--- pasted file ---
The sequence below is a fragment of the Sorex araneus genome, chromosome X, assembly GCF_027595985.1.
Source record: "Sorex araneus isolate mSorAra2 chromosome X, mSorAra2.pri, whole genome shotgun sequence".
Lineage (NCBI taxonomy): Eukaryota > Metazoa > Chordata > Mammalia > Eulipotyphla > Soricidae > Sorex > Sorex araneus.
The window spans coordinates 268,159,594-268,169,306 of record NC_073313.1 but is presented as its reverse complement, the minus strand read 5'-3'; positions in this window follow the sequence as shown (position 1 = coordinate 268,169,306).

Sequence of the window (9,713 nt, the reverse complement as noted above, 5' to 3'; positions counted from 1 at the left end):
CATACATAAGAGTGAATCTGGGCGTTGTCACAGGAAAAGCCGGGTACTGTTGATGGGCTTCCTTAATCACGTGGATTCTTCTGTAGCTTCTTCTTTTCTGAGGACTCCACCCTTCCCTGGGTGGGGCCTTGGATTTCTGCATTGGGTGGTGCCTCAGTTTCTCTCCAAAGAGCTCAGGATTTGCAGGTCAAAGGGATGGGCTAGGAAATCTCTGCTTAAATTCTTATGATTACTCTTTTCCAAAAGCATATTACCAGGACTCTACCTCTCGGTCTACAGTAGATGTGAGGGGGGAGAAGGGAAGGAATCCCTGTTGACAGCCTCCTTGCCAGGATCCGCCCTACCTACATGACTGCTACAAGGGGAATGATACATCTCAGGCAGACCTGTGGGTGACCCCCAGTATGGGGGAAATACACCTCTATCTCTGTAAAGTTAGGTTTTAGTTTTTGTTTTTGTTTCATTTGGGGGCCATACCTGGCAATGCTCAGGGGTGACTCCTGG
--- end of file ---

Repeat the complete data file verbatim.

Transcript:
The sequence below is a fragment of the Sorex araneus genome, chromosome X, assembly GCF_027595985.1.
Source record: "Sorex araneus isolate mSorAra2 chromosome X, mSorAra2.pri, whole genome shotgun sequence".
Lineage (NCBI taxonomy): Eukaryota > Metazoa > Chordata > Mammalia > Eulipotyphla > Soricidae > Sorex > Sorex araneus.
The window spans coordinates 268,159,594-268,169,306 of record NC_073313.1 but is presented as its reverse complement, the minus strand read 5'-3'; positions in this window follow the sequence as shown (position 1 = coordinate 268,169,306).

Sequence of the window (9,713 nt, the reverse complement as noted above, 5' to 3'; positions counted from 1 at the left end):
CATACATAAGAGTGAATCTGGGCGTTGTCACAGGAAAAGCCGGGTACTGTTGATGGGCTTCCTTAATCACGTGGATTCTTCTGTAGCTTCTTCTTTTCTGAGGACTCCACCCTTCCCTGGGTGGGGCCTTGGATTTCTGCATTGGGTGGTGCCTCAGTTTCTCTCCAAAGAGCTCAGGATTTGCAGGTCAAAGGGATGGGCTAGGAAATCTCTGCTTAAATTCTTATGATTACTCTTTTCCAAAAGCATATTACCAGGACTCTACCTCTCGGTCTACAGTAGATGTGAGGGGGGAGAAGGGAAGGAATCCCTGTTGACAGCCTCCTTGCCAGGATCCGCCCTACCTACATGACTGCTACAAGGGGAATGATACATCTCAGGCAGACCTGTGGGTGACCCCCAGTATGGGGGAAATACACCTCTATCTCTGTAAAGTTAGGTTTTAGTTTTTGTTTTTGTTTCATTTGGGGGCCATACCTGGCAATGCTCAGGGGTGACTCCTGG